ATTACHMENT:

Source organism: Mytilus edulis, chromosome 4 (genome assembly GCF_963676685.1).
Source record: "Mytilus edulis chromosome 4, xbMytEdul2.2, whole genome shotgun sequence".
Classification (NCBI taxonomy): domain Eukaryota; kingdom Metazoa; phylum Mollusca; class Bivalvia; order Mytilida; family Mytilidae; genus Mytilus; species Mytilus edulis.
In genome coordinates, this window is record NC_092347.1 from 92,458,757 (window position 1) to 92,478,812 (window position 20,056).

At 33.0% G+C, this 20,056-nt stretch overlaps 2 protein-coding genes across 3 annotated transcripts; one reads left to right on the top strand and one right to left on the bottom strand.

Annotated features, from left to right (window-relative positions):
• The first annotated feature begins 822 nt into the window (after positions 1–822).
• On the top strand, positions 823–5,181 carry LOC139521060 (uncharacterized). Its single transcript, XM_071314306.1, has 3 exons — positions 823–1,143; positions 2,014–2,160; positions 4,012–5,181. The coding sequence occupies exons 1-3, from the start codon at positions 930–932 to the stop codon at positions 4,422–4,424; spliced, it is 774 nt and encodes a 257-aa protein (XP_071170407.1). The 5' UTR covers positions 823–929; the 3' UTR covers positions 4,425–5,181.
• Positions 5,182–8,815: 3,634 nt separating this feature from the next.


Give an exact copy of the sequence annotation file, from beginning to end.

Source organism: Mytilus edulis, chromosome 4 (genome assembly GCF_963676685.1).
Source record: "Mytilus edulis chromosome 4, xbMytEdul2.2, whole genome shotgun sequence".
Classification (NCBI taxonomy): domain Eukaryota; kingdom Metazoa; phylum Mollusca; class Bivalvia; order Mytilida; family Mytilidae; genus Mytilus; species Mytilus edulis.
In genome coordinates, this window is record NC_092347.1 from 92,458,757 (window position 1) to 92,478,812 (window position 20,056).

At 33.0% G+C, this 20,056-nt stretch overlaps 2 protein-coding genes across 3 annotated transcripts; one reads left to right on the top strand and one right to left on the bottom strand.

Annotated features, from left to right (window-relative positions):
• The first annotated feature begins 822 nt into the window (after positions 1–822).
• On the top strand, positions 823–5,181 carry LOC139521060 (uncharacterized). Its single transcript, XM_071314306.1, has 3 exons — positions 823–1,143; positions 2,014–2,160; positions 4,012–5,181. The coding sequence occupies exons 1-3, from the start codon at positions 930–932 to the stop codon at positions 4,422–4,424; spliced, it is 774 nt and encodes a 257-aa protein (XP_071170407.1). The 5' UTR covers positions 823–929; the 3' UTR covers positions 4,425–5,181.
• Positions 5,182–8,815: 3,634 nt separating this feature from the next.